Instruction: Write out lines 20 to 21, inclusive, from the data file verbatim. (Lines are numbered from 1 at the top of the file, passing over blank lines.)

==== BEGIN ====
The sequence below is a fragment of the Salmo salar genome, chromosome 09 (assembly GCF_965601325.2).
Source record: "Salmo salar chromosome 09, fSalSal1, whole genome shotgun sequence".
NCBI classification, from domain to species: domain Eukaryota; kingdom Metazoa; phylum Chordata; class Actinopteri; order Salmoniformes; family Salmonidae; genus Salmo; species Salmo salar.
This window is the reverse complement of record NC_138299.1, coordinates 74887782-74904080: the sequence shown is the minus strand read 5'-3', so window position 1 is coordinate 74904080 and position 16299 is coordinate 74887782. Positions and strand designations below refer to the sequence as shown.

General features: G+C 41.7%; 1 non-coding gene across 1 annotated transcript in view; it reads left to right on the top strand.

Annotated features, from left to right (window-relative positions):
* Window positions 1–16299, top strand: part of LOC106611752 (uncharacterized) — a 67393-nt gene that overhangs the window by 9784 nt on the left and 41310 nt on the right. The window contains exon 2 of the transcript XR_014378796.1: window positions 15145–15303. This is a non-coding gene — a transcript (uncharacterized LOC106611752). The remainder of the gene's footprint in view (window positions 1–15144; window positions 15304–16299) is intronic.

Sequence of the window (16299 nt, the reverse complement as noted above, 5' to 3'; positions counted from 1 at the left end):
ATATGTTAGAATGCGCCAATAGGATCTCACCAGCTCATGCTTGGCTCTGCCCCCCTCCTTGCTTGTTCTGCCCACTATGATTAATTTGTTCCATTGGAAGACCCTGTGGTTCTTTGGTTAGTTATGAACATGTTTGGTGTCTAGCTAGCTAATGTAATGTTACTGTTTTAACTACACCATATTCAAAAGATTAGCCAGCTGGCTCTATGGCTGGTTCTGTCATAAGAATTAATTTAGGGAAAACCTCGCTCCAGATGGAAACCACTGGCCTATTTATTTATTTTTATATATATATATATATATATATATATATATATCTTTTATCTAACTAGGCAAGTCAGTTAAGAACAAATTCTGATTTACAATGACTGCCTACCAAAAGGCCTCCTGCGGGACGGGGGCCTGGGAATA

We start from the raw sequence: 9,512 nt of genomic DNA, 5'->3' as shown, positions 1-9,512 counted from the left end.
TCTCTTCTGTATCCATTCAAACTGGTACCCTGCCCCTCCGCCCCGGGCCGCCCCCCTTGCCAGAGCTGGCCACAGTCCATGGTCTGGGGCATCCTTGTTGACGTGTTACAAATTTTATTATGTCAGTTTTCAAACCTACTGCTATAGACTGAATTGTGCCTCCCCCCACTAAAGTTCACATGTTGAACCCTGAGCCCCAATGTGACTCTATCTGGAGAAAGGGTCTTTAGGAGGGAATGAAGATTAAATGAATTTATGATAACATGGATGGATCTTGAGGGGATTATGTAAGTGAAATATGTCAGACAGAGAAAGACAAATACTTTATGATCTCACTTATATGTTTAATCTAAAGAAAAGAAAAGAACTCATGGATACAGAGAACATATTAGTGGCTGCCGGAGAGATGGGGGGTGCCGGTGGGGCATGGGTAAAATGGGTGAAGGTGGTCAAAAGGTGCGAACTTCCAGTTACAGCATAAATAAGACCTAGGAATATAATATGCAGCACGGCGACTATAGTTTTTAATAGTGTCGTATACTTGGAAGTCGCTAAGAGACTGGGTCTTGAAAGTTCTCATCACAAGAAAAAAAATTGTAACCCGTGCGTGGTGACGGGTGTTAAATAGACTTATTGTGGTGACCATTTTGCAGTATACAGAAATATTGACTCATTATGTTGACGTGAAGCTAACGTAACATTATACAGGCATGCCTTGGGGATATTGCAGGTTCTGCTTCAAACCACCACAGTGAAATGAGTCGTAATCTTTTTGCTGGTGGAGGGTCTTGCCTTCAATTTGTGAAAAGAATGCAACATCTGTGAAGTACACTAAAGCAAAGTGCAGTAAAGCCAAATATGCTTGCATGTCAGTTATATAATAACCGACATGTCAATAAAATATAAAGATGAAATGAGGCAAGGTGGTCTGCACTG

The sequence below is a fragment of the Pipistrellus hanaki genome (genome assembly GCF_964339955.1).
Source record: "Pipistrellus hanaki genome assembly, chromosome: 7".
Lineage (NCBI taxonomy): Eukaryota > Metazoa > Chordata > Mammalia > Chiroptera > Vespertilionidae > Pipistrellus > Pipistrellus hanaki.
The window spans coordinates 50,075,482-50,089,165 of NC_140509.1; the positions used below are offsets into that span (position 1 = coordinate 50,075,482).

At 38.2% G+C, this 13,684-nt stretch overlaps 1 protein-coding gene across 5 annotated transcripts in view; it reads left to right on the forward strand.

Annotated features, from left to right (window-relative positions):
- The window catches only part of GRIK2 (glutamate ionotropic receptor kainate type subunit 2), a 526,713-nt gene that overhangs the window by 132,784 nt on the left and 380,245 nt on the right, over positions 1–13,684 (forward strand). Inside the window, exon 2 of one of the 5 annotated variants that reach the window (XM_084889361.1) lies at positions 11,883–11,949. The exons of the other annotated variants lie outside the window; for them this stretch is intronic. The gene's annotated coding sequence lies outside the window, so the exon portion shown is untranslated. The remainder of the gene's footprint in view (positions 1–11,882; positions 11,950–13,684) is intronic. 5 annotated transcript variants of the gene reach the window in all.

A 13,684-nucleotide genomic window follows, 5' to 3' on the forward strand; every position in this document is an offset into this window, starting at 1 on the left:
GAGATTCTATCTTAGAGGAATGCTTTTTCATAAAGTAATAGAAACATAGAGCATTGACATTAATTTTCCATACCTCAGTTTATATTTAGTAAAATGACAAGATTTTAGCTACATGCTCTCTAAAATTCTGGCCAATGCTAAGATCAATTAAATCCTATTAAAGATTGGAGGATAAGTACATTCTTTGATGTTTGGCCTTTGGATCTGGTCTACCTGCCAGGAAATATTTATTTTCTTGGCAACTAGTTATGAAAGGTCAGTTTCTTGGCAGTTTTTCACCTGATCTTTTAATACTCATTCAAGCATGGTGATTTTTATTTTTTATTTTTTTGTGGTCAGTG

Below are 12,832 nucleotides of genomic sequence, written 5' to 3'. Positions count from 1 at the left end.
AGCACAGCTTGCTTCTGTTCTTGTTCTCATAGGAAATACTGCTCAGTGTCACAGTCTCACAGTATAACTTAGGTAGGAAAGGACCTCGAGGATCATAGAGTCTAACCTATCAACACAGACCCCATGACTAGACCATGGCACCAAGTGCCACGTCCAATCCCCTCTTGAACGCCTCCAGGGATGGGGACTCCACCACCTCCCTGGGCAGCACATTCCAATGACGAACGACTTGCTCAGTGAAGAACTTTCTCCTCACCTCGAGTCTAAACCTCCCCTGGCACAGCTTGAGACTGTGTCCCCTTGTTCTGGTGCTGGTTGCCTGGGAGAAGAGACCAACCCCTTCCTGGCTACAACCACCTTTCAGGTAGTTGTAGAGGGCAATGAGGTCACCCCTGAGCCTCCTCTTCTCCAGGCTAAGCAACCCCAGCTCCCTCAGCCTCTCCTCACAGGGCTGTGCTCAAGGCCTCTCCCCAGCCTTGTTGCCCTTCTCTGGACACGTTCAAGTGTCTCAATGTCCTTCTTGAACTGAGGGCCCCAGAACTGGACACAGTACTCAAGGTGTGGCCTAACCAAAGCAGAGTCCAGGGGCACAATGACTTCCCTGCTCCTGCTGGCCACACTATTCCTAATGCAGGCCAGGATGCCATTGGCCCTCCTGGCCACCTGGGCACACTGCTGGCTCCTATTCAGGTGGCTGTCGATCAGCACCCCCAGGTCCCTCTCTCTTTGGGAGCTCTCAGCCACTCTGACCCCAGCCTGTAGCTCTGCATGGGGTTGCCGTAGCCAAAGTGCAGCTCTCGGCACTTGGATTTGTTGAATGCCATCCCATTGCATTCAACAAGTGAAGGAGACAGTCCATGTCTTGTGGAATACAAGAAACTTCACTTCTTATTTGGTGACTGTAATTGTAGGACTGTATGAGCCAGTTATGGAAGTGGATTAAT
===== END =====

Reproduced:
GAGATTCTATCTTAGAGGAATGCTTTTTCATAAAGTAATAGAAACATAGAGCATTGACATTAATTTTCCATACCTCAGTTTATATTTAGTAAAATGACAAGATTTTAGCTACATGCTCTCTAAAATTCTGGCCAATGCTAAGATCAATTAAATCCTATTAAAGATTGGAGGATAAGTACATTCTTTGATGTTTGGCCTTTGGATCTGGTCTACCTGCCAGGAAATATTTATTTTCTTGGCAACTAGTTATGAAAGGTCAGTTTCTTGGCAGTTTTTCACCTGATCTTTTAATACTCATTCAAGCATGGTGATTTTTATTTTTTATTTTTTTGTGGTCAGTG

Below are 12,832 nucleotides of genomic sequence, written 5' to 3'. Positions count from 1 at the left end.